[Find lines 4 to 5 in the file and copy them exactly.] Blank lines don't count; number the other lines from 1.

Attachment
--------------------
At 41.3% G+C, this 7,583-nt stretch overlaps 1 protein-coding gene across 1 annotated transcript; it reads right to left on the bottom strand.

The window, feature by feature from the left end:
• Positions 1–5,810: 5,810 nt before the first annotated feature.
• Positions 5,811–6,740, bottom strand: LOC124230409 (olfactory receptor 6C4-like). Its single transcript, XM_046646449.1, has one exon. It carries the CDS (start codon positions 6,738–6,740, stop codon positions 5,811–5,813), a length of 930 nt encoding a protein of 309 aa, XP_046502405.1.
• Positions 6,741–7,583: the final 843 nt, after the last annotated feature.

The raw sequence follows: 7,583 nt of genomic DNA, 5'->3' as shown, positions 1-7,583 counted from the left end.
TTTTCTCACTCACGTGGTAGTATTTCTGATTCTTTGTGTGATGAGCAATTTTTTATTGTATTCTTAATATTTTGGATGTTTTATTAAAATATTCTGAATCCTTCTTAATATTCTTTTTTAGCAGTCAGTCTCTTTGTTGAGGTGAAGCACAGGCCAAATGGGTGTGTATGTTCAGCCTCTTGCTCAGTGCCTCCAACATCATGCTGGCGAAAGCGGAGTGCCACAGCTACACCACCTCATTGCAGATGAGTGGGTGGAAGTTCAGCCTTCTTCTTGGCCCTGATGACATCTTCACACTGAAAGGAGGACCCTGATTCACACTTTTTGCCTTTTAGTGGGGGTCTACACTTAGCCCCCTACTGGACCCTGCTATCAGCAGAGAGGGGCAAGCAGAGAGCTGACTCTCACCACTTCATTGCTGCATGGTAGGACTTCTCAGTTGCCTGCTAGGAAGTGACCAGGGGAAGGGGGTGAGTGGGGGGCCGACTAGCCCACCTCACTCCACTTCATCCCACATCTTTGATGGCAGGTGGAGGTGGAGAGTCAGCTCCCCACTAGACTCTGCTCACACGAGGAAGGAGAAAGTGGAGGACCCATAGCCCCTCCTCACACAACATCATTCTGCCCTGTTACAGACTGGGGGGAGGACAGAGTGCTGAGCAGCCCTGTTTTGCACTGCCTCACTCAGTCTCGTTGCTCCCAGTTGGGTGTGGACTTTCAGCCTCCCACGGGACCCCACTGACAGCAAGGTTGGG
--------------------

• Positions 5,811–6,740, bottom strand: LOC124230409 (olfactory receptor 6C4-like). Its single transcript, XM_046646449.1, has one exon. It carries the CDS (start codon positions 6,738–6,740, stop codon positions 5,811–5,813), a length of 930 nt encoding a protein of 309 aa, XP_046502405.1.
• Positions 6,741–7,583: the final 843 nt, after the last annotated feature.